Among the wise admonitions imparted to us boys at my Jesuit high school was the injunction “Seldom affirm, never deny, always distinguish.”
I am not so sure about the interdiction against denial—it seems to me that there are plenty of things that call out for that—but there is a lot to be said for the celebration of making distinctions.
I wish more people were heeding that desideratum with respect to the events unfolding in Ukraine.
Unfortunately, many commentators and, urged on by an overexcited media, the public at large seem to have embraced an updated Manichaean view of the world.
It does have the virtue, or at least the character (I’m not sure it is a virtue), of simplicity.
In brief, according to this new Manichaenism, world affairs are a battle between good and evil.
Vladimir Putin, the president of Russia, is evil.
Volodymyr Zelensky, the president of Ukraine, is good.
Let’s begin by acknowledging that Putin is a thug, and a murderous thug at that.
Vocal opponents of Putin in Russia do not have a long life expectancy.
And let’s acknowledge, too, that Putin’s invasion of Ukraine is an outrageous violation of international norms.
It has been going on for a month now.
Reliable figures are hard to come by, but it is clear that there have already been thousands of casualties on both sides, as well as enormous property damage.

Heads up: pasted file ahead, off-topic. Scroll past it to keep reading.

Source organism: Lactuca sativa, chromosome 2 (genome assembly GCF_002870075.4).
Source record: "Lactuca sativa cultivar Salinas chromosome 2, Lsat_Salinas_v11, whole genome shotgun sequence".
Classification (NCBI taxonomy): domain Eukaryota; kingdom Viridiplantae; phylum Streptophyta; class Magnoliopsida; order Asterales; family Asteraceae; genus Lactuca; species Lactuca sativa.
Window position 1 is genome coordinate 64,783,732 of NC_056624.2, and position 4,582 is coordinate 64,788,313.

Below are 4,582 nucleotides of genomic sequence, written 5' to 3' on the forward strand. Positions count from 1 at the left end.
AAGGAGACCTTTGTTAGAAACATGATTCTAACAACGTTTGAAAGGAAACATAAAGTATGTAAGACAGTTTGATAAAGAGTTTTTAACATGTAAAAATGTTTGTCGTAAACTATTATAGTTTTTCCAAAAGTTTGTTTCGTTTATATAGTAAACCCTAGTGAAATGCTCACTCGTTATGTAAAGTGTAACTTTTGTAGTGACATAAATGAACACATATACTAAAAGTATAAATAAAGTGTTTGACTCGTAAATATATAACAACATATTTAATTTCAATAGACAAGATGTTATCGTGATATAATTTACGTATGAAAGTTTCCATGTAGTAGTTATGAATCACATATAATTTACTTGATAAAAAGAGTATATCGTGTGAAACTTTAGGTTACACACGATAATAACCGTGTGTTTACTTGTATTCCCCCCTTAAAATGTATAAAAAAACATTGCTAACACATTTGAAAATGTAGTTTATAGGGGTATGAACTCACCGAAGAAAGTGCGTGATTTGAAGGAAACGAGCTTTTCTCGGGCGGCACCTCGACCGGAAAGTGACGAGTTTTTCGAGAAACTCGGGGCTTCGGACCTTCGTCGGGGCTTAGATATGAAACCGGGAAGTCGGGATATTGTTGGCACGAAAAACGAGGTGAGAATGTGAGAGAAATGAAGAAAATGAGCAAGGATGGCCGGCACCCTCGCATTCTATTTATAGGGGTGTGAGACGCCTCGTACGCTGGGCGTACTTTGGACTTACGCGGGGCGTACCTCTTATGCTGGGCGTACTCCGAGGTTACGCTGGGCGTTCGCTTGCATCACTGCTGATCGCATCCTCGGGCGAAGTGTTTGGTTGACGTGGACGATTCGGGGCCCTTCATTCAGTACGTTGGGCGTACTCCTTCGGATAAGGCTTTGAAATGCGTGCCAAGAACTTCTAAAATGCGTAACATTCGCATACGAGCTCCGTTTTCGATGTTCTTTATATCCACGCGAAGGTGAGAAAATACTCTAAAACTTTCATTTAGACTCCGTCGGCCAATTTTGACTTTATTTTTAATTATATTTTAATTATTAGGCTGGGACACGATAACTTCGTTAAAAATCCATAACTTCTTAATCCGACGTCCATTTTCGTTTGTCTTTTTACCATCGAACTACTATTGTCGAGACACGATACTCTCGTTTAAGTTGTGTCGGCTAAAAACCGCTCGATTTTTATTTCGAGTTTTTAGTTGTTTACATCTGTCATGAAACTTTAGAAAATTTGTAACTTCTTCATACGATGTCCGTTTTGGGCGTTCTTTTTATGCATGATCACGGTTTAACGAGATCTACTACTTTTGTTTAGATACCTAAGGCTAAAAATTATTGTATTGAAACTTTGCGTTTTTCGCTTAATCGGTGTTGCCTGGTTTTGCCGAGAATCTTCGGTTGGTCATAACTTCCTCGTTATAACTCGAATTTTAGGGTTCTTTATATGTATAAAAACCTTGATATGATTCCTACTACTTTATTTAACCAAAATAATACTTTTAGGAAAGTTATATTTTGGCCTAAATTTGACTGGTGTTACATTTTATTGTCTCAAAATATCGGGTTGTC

So, yes, Putin’s invasion of Ukraine is a moral outrage.
It is also shaping up to be something that Machiavellian commentators deplore even more vigorously: a huge strategic blunder.
But if Vladimir Putin is evil, what of Volodymyr Zelensky?
In the drama prepared for us by our government and the commentariat, he must be the opposite: the very incarnation of everything good and noble, right?
Well, Twitterers like Bill Kristol think so.
He recently issued a bulletin declaring his fondness for “Zelensky Democrats” like Liz Cheney (and himself, of course).
I don’t doubt it.
But what manner of democrat is Volodymyr Zelensky?
Telegenic, that’s one thing.
Before he was a politician Zelensky was an actor, and he clearly understands the importance of image.
He has gotten a lot of mileage out of his T-shirt, for example.
It’s an accoutrement that reeks of authenticity and was one thing, I believe, that prompted the entire Congress of the United States to give him a standing ovation when he addressed that august body via a video call last week.
I was in Washington, D.C., earlier this week and the embrace of all things Ukraine was patent everywhere.
Walking up “Embassy Row” on Massachusetts Avenue, I saw the Ukrainian flag hoisted in front of many embassies.
According to the commentator David Frum, “Ukraine may be the first example in human history of a country that, under the pressure of war, is becoming more tolerant and more liberal.”
That’s the narrative.
The reality is more complicated.
He also nationalized all media outlets in order to propagate a “unified information policy.”
How do you spell “Gleichschaltung”?
There are atrocities aplenty in war-torn Ukraine.
Not all of them are perpetrated by the Russians.
One of the more grisly episodes comes to us courtesy of a Ukrainian front-line medic, who announced that he had just ordered that captured Russian soldiers be castrated because, he explained, they were “cockroaches” not “human beings.”